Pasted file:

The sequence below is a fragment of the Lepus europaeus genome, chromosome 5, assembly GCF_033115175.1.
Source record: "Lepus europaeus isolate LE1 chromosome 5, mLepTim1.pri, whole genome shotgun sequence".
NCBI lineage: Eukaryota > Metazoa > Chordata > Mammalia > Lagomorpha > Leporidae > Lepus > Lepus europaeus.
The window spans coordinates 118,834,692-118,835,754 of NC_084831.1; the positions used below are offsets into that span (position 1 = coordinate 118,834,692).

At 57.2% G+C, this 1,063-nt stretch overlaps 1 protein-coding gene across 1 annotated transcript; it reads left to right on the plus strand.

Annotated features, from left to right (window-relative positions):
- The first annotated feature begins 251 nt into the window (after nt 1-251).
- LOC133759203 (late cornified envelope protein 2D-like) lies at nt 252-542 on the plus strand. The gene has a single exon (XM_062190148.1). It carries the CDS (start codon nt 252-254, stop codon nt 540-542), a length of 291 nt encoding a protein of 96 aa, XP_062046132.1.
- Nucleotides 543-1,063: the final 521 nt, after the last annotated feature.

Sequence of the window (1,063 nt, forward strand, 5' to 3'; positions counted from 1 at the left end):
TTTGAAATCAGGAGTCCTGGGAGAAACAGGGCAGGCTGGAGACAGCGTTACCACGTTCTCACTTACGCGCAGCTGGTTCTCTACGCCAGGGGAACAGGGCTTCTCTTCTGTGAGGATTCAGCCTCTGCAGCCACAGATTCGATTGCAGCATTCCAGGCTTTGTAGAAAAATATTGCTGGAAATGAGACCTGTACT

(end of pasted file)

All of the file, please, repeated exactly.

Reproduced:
The sequence below is a fragment of the Lepus europaeus genome, chromosome 5, assembly GCF_033115175.1.
Source record: "Lepus europaeus isolate LE1 chromosome 5, mLepTim1.pri, whole genome shotgun sequence".
NCBI lineage: Eukaryota > Metazoa > Chordata > Mammalia > Lagomorpha > Leporidae > Lepus > Lepus europaeus.
The window spans coordinates 118,834,692-118,835,754 of NC_084831.1; the positions used below are offsets into that span (position 1 = coordinate 118,834,692).

At 57.2% G+C, this 1,063-nt stretch overlaps 1 protein-coding gene across 1 annotated transcript; it reads left to right on the plus strand.

Annotated features, from left to right (window-relative positions):
- The first annotated feature begins 251 nt into the window (after nt 1-251).
- LOC133759203 (late cornified envelope protein 2D-like) lies at nt 252-542 on the plus strand. The gene has a single exon (XM_062190148.1). It carries the CDS (start codon nt 252-254, stop codon nt 540-542), a length of 291 nt encoding a protein of 96 aa, XP_062046132.1.
- Nucleotides 543-1,063: the final 521 nt, after the last annotated feature.

Sequence of the window (1,063 nt, forward strand, 5' to 3'; positions counted from 1 at the left end):
TTTGAAATCAGGAGTCCTGGGAGAAACAGGGCAGGCTGGAGACAGCGTTACCACGTTCTCACTTACGCGCAGCTGGTTCTCTACGCCAGGGGAACAGGGCTTCTCTTCTGTGAGGATTCAGCCTCTGCAGCCACAGATTCGATTGCAGCATTCCAGGCTTTGTAGAAAAATATTGCTGGAAATGAGACCTGTACT